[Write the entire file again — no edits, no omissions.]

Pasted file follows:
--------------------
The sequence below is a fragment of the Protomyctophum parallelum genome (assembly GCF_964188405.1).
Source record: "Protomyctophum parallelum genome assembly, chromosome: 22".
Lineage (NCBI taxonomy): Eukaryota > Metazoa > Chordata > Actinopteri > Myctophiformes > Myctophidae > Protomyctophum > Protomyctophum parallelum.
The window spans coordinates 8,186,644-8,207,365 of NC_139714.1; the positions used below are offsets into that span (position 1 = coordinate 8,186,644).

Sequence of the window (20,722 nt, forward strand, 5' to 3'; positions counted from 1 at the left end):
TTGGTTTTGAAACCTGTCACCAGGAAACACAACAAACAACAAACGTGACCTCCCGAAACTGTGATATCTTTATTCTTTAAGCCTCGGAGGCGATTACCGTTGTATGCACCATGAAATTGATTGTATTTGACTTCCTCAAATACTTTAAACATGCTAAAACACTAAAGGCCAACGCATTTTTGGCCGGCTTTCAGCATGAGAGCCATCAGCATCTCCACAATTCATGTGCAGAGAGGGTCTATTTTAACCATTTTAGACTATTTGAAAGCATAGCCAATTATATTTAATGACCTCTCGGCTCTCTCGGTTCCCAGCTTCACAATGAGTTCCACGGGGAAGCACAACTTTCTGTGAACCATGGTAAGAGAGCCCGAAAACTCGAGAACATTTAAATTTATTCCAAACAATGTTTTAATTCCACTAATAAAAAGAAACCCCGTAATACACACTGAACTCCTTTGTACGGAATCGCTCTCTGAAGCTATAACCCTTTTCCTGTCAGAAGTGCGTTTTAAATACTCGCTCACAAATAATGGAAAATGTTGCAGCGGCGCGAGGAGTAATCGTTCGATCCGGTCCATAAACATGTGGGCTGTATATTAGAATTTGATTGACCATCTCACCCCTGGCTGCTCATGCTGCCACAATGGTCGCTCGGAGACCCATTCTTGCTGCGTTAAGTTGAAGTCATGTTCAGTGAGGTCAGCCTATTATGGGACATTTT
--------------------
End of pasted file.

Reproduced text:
The sequence below is a fragment of the Protomyctophum parallelum genome (assembly GCF_964188405.1).
Source record: "Protomyctophum parallelum genome assembly, chromosome: 22".
Lineage (NCBI taxonomy): Eukaryota > Metazoa > Chordata > Actinopteri > Myctophiformes > Myctophidae > Protomyctophum > Protomyctophum parallelum.
The window spans coordinates 8,186,644-8,207,365 of NC_139714.1; the positions used below are offsets into that span (position 1 = coordinate 8,186,644).

Sequence of the window (20,722 nt, forward strand, 5' to 3'; positions counted from 1 at the left end):
TTGGTTTTGAAACCTGTCACCAGGAAACACAACAAACAACAAACGTGACCTCCCGAAACTGTGATATCTTTATTCTTTAAGCCTCGGAGGCGATTACCGTTGTATGCACCATGAAATTGATTGTATTTGACTTCCTCAAATACTTTAAACATGCTAAAACACTAAAGGCCAACGCATTTTTGGCCGGCTTTCAGCATGAGAGCCATCAGCATCTCCACAATTCATGTGCAGAGAGGGTCTATTTTAACCATTTTAGACTATTTGAAAGCATAGCCAATTATATTTAATGACCTCTCGGCTCTCTCGGTTCCCAGCTTCACAATGAGTTCCACGGGGAAGCACAACTTTCTGTGAACCATGGTAAGAGAGCCCGAAAACTCGAGAACATTTAAATTTATTCCAAACAATGTTTTAATTCCACTAATAAAAAGAAACCCCGTAATACACACTGAACTCCTTTGTACGGAATCGCTCTCTGAAGCTATAACCCTTTTCCTGTCAGAAGTGCGTTTTAAATACTCGCTCACAAATAATGGAAAATGTTGCAGCGGCGCGAGGAGTAATCGTTCGATCCGGTCCATAAACATGTGGGCTGTATATTAGAATTTGATTGACCATCTCACCCCTGGCTGCTCATGCTGCCACAATGGTCGCTCGGAGACCCATTCTTGCTGCGTTAAGTTGAAGTCATGTTCAGTGAGGTCAGCCTATTATGGGACATTTT